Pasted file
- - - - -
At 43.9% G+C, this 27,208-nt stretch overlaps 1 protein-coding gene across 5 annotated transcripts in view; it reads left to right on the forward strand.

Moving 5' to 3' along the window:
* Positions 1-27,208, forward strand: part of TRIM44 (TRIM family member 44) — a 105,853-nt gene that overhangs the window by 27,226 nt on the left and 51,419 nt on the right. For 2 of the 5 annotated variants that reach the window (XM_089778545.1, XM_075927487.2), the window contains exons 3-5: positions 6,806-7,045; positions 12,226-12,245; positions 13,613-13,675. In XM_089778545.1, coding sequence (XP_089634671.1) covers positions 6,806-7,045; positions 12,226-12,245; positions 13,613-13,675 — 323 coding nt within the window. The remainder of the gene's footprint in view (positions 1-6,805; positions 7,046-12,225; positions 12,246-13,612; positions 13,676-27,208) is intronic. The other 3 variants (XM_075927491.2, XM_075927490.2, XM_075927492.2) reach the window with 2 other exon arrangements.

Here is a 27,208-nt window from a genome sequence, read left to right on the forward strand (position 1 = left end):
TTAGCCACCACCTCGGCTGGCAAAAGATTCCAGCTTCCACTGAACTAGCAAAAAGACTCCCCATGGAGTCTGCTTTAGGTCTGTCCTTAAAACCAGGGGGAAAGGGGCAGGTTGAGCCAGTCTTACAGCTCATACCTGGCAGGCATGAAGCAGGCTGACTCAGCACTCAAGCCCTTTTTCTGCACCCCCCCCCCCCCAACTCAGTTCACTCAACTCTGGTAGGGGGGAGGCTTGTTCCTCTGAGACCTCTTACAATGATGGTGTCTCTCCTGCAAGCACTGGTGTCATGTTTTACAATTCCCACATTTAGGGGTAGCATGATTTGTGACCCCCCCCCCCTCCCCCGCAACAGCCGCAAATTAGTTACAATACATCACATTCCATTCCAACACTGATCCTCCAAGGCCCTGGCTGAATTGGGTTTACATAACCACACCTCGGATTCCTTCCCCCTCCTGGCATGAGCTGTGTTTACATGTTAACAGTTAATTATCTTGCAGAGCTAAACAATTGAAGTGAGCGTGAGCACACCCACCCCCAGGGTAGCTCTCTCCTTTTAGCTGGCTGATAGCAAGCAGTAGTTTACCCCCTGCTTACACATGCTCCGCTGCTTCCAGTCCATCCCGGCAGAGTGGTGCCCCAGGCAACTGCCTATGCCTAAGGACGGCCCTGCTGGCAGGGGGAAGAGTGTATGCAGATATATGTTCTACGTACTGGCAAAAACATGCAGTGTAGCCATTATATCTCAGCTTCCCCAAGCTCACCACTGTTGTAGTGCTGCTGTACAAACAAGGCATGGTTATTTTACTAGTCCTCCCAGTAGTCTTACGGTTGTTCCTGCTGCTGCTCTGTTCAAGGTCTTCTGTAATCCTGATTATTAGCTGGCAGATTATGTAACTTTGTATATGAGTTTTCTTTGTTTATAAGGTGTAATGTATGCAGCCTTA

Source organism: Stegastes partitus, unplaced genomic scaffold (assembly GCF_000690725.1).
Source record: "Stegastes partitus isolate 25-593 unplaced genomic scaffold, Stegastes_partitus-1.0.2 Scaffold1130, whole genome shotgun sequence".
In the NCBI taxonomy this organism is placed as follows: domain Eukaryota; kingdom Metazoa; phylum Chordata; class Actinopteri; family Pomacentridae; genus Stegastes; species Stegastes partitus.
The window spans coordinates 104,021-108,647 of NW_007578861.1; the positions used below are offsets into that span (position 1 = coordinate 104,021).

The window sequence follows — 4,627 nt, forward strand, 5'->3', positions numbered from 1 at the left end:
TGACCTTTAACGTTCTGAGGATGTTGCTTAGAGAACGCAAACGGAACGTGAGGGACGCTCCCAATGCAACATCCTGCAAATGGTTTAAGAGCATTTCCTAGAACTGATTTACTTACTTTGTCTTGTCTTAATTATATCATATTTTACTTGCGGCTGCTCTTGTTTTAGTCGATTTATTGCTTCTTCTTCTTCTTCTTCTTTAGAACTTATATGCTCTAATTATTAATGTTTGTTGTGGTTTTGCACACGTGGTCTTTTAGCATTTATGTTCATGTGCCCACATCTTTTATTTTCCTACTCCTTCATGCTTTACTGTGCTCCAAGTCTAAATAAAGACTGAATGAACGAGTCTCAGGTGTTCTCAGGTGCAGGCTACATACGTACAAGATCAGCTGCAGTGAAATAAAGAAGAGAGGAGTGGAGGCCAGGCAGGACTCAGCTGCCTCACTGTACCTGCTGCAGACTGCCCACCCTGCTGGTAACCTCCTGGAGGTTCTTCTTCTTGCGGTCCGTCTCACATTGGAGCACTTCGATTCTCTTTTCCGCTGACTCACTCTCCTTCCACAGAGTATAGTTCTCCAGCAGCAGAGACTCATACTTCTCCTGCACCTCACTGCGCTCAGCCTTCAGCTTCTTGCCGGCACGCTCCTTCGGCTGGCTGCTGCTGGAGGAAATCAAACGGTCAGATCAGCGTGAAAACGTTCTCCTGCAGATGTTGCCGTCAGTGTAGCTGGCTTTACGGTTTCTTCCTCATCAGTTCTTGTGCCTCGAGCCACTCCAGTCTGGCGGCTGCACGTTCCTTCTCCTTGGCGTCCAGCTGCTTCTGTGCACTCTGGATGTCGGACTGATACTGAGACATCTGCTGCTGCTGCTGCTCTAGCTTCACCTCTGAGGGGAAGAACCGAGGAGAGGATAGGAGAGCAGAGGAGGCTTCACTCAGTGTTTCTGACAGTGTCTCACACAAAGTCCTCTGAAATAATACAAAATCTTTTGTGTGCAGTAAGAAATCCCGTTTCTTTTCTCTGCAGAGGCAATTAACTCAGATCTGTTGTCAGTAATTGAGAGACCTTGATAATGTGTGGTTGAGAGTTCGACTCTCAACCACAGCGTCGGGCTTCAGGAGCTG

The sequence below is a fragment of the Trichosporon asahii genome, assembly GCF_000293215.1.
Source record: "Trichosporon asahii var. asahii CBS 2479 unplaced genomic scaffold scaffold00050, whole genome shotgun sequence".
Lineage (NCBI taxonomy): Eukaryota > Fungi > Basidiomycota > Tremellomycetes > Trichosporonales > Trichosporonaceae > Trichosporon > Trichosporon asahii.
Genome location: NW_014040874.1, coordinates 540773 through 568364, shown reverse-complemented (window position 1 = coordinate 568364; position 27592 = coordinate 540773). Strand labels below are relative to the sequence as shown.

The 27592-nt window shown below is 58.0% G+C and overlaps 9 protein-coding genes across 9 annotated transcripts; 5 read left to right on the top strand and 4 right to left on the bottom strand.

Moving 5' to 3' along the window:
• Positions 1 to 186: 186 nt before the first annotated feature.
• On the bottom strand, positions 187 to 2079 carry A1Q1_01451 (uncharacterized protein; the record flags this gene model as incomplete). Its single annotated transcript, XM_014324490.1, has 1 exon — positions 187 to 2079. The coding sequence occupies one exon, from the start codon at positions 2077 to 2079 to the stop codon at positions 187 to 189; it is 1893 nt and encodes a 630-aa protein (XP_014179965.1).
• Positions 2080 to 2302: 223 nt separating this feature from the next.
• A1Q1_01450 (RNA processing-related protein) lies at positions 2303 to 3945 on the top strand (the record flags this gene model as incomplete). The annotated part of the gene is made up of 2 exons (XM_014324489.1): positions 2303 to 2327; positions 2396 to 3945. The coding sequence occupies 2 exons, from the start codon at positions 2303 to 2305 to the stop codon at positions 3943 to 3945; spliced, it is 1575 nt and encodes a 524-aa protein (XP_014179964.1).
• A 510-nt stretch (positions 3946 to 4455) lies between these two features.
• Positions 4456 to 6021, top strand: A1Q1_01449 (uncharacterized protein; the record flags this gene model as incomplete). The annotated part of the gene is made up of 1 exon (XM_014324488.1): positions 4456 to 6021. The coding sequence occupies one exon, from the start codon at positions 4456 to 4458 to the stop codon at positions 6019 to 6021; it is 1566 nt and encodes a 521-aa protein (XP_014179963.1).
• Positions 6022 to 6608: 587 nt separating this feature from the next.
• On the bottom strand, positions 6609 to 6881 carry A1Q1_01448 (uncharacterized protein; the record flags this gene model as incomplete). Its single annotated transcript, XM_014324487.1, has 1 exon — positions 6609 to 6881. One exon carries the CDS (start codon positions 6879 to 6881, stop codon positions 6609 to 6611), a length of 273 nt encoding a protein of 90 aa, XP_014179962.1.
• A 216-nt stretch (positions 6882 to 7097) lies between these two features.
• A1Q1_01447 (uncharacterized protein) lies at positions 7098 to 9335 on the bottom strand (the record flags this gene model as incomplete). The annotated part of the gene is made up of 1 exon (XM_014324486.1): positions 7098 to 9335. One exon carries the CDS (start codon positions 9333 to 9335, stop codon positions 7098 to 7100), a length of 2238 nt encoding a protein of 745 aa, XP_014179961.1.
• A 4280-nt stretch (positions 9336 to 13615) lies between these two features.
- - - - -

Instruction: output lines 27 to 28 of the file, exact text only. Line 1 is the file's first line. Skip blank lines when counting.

• A1Q1_01447 (uncharacterized protein) lies at positions 7098 to 9335 on the bottom strand (the record flags this gene model as incomplete). The annotated part of the gene is made up of 1 exon (XM_014324486.1): positions 7098 to 9335. One exon carries the CDS (start codon positions 9333 to 9335, stop codon positions 7098 to 7100), a length of 2238 nt encoding a protein of 745 aa, XP_014179961.1.
• A 4280-nt stretch (positions 9336 to 13615) lies between these two features.